Welcome to the Domain Name Registrar Challenge Elite Eight, where we will find out who are the best four domain registrars of 2020. This challenge started with 64 registrars, much like the NCAA Men’s College Basketball Tournament, dubbed March Madness. Like that tournament, we’re down to the final 8 registrars. Only four registrars will advance to The Domain Registrar Final Four to compete to become the best domain registrar of 2020.
I want to say that breaking down the Elite 8 was easier than I expected, much like separating the wheat from the chaff, it was fairly obvious to me (based upon features) which registrars were better. This is either me getting better at understanding what’s valuable, or perhaps the final four were just heads and shoulders above the rest to begin. I like to think the bracket done it’s job, and allowed the cream to rise to the top. The Epik and Uniregistry matchups were as close I’ve seen to a no-brainer. The other two matchups were slightly tighter, but nothing like I saw in the first three rounds of the tournament.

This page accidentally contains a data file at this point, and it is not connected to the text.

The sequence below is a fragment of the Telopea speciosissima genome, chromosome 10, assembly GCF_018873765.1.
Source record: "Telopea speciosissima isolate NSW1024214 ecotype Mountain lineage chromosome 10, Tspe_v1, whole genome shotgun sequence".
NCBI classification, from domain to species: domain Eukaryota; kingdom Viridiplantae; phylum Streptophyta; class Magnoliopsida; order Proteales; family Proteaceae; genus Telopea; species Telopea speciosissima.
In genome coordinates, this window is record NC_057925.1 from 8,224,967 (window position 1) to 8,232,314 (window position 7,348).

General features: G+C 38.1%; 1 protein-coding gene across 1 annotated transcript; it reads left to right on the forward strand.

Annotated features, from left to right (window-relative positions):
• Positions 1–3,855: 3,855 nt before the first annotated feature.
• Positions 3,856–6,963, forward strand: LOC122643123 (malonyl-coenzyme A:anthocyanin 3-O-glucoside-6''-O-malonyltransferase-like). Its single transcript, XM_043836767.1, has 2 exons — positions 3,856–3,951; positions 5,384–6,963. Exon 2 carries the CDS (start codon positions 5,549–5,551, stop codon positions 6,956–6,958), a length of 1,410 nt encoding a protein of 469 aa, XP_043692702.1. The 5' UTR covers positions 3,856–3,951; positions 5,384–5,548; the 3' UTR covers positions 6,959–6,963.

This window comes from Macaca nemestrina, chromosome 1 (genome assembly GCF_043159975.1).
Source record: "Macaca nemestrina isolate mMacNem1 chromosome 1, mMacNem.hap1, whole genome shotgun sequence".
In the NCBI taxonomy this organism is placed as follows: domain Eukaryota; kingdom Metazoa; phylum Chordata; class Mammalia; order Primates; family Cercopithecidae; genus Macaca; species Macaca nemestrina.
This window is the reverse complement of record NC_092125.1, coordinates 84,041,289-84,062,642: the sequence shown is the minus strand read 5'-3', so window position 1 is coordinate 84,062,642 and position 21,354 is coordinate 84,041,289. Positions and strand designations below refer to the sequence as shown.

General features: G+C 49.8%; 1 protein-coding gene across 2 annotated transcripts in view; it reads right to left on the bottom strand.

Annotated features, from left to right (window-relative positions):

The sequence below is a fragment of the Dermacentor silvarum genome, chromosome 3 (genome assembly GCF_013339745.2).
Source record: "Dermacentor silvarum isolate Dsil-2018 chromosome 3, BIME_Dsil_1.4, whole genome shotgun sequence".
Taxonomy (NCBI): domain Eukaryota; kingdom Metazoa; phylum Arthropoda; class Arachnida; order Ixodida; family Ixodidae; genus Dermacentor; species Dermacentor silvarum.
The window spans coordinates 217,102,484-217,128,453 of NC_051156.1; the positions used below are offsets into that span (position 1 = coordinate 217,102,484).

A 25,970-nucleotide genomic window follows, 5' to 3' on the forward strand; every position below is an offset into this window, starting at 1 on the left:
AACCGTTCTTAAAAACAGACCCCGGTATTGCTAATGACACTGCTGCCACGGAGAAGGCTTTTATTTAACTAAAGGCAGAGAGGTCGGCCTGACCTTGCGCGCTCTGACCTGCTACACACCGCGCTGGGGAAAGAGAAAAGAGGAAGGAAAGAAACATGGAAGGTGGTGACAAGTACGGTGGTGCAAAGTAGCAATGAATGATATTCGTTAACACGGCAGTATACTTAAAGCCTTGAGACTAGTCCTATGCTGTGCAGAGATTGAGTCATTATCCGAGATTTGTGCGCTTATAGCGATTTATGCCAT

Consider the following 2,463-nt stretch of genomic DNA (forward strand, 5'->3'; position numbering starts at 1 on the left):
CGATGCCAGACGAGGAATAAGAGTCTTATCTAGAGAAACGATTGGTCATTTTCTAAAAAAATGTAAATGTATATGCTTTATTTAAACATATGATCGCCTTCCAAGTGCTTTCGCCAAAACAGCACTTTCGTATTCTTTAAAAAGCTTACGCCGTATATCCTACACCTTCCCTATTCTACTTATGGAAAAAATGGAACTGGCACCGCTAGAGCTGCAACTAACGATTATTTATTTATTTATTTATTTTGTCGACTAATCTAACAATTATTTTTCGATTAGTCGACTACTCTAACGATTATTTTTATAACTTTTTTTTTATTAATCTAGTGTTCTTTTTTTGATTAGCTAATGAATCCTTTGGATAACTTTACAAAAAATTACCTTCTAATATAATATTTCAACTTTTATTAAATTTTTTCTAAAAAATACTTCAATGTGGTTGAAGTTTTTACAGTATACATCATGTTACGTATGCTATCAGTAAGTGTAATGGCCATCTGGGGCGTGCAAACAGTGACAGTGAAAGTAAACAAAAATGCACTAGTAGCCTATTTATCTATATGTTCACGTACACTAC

If you’ve enjoyed these series of articles, be sure to check out the podcast, Domain Investing with Jason of Florida, where I break down each matchup in slightly more detail (and talk about other stuff). If you have any feedback or questions, please reach out and contact me!
Sweet Sixteen: breakdown
Bracket: updated bracket
Disclaimer: I am not affiliated with any of these registrars. All of these notes are my opinions. My opinions were based upon observations of services as provided on the registrar website.
Elite Eight Matchups
(1) godaddy.com vs (7) namesilo.com